FAQs Hersey's Safety, Perth
What does ‘PPE’ mean?
‘PPE’ stands for “personal protective equipment”. It is specialised clothing or personal protective equipment worn by employees for protection against health and safety hazards. Personal protective equipment is designed to protect many parts of the body – hard hats protect the head, safety equipment gloves protect the hands, safety glasses protect the eyes and face, and so on.
Why is hearing protection necessary when working on a building site?
A one-time exposure to a sudden powerful noise such as an explosion may damage your hearing instantly. Prolonged exposure to loud noise, such as on a building or construction site, can also lead to a gradual but permanent loss of hearing.
Damage can occur within the ear at noise levels similar to that of using a lawn mower for eight hours. This may only case temporary loss of hearing at first, lasting as long as 14 to 16 hours. However with repeated exposure to high noise levels, as is common at most construction sites, hearing may not fully recover. The loss of hearing that occurs slowly over time from exposure to moderate levels of noise is more often permanent. As it is a painless and gradual process, workplace noise has been referred to as a stealth long-term hazard and is the main reason why you need to take special care to wear your personal protective equipment at all times.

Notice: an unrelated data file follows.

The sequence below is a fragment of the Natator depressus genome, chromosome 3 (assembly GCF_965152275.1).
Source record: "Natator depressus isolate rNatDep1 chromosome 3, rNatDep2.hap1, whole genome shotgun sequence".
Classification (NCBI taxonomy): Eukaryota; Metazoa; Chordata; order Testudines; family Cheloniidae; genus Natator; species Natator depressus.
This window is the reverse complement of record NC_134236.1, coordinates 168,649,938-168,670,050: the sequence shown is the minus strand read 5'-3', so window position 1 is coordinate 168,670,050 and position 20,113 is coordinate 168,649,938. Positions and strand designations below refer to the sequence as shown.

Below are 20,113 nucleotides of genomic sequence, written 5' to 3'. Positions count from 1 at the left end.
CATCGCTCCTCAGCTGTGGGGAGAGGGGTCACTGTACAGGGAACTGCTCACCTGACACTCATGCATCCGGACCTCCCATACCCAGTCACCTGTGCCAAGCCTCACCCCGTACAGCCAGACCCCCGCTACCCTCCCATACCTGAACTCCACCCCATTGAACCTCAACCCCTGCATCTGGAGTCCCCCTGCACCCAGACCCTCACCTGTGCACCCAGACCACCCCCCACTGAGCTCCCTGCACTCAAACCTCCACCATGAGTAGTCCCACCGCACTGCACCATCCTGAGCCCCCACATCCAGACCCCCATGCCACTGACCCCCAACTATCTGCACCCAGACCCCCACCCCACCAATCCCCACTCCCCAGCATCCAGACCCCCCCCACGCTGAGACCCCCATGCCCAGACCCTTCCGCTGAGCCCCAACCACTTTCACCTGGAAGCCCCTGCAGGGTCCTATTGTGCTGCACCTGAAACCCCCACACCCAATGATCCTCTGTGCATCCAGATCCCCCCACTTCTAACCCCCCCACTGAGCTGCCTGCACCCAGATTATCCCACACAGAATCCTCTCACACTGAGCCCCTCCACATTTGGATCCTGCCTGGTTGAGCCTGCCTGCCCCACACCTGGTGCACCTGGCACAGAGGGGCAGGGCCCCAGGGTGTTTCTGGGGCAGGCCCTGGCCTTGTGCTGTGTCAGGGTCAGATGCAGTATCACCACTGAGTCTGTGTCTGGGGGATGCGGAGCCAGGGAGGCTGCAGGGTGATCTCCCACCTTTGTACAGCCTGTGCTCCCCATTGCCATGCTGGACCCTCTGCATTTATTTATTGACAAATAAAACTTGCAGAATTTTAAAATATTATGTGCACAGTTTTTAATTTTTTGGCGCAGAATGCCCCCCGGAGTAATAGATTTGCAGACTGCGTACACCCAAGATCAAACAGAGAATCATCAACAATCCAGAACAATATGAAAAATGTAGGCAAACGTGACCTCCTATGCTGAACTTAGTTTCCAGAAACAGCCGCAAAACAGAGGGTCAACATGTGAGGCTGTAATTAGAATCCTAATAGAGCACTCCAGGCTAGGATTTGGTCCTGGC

Who is responsible for ensuring that workers have the correct safety equipment?
Workplace PPE (Personal Protective Equipment) is clothing and equipment worn by employees, students, contractors or visitors to protect or shield their bodies from workplace hazards.
Under Section 19 of the Occupational Safety and Health Act 1984 (WA), it is the obligation of the employer to provide for “the employees to have such adequate personal protective clothing and equipment as is practicable to protect them against hazards, without any cost to the employees”.